In the US, outbreak-associated cases account for approximately 5% of all meningococcal disease cases, a recent study found. The retrospective review of all meningococcal disease cases reported from January 1, 2009 to December 31, 2013 was performed by state health departments and CDC to identify meningococcal disease outbreaks. An outbreak was defined as ≥2 primary cases of the same serogroup in <3 months in an organization, or an at-least 2-fold increase in disease rates in a community. Researchers found:
- From 2009 to 2013, 3,686 cases of meningococcal disease were reported in the US.
- Among these, 180 (4.9%) primary cases occurred as part of 36 outbreaks.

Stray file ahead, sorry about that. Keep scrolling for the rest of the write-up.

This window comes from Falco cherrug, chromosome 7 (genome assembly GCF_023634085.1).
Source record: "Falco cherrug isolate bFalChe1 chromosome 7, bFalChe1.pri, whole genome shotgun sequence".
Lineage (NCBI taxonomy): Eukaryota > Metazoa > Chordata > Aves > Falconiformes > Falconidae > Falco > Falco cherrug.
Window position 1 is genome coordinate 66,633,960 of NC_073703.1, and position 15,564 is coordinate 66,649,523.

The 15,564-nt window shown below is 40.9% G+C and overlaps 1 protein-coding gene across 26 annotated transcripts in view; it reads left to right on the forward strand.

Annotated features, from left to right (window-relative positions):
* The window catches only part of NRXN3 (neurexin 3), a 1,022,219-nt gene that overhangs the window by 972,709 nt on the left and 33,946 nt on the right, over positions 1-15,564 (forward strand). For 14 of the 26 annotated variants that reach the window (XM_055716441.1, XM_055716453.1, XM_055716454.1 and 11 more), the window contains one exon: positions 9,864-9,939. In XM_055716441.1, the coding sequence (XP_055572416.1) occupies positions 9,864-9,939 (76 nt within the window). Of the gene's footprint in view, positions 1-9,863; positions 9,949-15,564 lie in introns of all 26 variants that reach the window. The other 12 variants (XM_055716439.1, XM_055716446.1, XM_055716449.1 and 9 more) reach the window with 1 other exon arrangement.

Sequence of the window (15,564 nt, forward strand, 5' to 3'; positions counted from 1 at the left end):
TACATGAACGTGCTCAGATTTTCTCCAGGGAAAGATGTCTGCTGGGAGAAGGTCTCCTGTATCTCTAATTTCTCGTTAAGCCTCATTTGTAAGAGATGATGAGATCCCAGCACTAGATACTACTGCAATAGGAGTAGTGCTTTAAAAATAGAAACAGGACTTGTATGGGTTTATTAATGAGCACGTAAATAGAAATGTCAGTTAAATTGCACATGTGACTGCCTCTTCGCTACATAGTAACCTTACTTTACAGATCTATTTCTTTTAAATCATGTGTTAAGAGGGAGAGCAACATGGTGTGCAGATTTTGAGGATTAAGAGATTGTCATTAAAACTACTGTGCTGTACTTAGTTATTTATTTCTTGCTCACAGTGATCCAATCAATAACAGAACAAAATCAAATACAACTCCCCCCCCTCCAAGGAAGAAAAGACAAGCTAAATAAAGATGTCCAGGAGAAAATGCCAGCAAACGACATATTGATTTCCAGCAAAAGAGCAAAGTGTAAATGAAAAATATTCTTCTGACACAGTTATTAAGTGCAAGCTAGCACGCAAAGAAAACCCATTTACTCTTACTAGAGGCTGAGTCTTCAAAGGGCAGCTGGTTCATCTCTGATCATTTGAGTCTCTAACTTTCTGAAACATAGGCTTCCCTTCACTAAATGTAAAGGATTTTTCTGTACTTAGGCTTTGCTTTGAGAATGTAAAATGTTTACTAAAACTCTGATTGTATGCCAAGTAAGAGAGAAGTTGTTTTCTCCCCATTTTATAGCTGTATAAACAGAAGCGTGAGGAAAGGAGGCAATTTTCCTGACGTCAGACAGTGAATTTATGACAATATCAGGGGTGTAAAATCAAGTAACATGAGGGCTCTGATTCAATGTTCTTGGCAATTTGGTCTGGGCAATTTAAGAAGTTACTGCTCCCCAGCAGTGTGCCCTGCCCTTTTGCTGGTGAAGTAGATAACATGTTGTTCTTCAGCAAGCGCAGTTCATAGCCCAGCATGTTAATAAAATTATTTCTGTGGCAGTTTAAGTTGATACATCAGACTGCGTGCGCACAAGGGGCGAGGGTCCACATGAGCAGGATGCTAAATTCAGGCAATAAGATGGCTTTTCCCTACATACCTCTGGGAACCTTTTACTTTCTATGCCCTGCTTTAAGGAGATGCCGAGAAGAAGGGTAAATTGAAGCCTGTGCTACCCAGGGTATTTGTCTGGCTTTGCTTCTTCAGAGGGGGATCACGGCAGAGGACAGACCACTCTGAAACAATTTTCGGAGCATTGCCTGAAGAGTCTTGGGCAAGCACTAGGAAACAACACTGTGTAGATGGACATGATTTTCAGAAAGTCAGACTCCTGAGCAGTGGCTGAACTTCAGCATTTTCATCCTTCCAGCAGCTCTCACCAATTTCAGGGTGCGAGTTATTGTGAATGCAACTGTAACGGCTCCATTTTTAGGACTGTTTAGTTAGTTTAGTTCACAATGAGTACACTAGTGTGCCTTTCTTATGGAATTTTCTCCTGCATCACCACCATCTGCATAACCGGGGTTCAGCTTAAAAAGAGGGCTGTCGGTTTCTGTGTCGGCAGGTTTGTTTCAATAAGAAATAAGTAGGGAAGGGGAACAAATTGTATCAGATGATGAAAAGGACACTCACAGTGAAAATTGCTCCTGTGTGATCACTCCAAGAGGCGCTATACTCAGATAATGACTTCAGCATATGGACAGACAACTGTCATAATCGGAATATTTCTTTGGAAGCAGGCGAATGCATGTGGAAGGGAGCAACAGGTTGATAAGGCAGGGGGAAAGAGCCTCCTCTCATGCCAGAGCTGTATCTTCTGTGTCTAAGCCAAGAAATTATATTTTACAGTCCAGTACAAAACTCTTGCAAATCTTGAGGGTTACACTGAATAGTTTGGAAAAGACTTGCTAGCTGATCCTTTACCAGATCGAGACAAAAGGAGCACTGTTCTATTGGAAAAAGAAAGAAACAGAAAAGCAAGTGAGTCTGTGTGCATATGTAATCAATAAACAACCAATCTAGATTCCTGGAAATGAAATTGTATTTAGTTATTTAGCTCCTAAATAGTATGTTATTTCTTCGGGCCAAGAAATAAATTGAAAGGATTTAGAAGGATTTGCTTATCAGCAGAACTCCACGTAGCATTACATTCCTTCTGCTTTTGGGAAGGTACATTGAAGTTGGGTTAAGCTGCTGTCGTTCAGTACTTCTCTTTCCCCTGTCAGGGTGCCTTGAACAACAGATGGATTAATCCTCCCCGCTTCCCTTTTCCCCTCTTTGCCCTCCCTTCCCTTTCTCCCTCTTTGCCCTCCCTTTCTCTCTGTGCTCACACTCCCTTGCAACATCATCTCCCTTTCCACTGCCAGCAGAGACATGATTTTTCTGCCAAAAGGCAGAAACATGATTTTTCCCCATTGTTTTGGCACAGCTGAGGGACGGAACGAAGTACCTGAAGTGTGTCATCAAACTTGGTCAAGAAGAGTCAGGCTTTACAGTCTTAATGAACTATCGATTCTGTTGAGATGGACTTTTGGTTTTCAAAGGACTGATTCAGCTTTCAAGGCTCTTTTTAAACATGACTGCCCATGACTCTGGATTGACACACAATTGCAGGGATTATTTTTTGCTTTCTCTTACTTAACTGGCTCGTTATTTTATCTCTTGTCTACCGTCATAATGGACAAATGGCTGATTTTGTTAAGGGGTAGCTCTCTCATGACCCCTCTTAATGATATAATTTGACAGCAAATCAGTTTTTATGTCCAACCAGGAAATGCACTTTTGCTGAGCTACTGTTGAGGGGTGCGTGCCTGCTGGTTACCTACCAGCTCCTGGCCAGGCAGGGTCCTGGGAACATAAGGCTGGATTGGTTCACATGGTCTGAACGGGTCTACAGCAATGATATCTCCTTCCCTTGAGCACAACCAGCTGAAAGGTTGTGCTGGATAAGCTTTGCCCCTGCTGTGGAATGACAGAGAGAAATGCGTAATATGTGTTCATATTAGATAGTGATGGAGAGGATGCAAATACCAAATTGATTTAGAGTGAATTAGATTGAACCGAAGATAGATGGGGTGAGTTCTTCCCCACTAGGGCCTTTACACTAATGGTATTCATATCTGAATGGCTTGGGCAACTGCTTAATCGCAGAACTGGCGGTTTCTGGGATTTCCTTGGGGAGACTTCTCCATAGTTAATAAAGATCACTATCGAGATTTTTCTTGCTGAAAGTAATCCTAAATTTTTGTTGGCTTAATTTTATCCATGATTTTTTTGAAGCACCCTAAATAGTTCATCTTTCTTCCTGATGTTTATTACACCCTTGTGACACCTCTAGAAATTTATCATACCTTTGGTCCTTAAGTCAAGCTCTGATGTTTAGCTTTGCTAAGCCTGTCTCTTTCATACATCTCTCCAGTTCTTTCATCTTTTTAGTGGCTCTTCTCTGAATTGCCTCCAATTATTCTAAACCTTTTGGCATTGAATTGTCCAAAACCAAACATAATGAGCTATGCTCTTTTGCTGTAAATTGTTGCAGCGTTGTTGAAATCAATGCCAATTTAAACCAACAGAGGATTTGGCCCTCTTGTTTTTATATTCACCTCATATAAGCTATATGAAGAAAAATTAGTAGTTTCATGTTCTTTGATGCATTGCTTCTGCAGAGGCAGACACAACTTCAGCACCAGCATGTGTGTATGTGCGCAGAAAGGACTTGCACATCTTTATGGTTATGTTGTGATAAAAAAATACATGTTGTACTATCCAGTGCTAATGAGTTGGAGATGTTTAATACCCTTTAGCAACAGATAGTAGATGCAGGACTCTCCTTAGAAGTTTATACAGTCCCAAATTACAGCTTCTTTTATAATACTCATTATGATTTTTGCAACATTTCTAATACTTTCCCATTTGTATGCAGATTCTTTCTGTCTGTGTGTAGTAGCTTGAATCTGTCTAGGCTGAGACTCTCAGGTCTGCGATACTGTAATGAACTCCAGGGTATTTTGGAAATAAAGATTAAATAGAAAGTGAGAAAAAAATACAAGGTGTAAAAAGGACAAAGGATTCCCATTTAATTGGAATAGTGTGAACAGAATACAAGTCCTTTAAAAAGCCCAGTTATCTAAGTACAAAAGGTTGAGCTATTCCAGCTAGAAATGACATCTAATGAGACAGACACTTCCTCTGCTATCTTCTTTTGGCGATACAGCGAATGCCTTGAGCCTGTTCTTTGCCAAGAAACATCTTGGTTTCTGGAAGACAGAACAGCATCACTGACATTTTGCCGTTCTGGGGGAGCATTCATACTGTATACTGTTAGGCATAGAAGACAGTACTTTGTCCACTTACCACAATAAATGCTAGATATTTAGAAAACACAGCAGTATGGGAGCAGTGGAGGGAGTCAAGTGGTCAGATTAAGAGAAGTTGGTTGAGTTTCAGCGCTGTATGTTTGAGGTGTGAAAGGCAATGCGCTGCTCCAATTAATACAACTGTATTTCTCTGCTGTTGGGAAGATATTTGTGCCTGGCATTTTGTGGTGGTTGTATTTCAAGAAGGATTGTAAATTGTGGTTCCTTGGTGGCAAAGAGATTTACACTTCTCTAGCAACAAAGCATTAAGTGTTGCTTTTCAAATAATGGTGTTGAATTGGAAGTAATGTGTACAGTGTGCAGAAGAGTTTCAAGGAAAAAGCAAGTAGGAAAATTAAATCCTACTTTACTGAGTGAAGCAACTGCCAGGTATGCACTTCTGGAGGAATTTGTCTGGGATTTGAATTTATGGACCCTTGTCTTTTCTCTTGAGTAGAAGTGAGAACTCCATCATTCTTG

- Serogroup B was the primary cause of organization-based outbreaks.
- The majority of community-based outbreaks were due to serogroup C.
- Organization- and community-based outbreaks differed in predominant serogroup, age distribution of cases, and clinical syndrome.
Mbaeyi SA, Blain A, Whaley MJ, Wang X, Cohn AC, MacNeil JR. Epidemiology of meningococcal disease outbreaks in the United States, 2009–2013. [Published online ahead of print June 30, 2018]. Clin Infect Dis. doi:10.1093/cid/ciy548.
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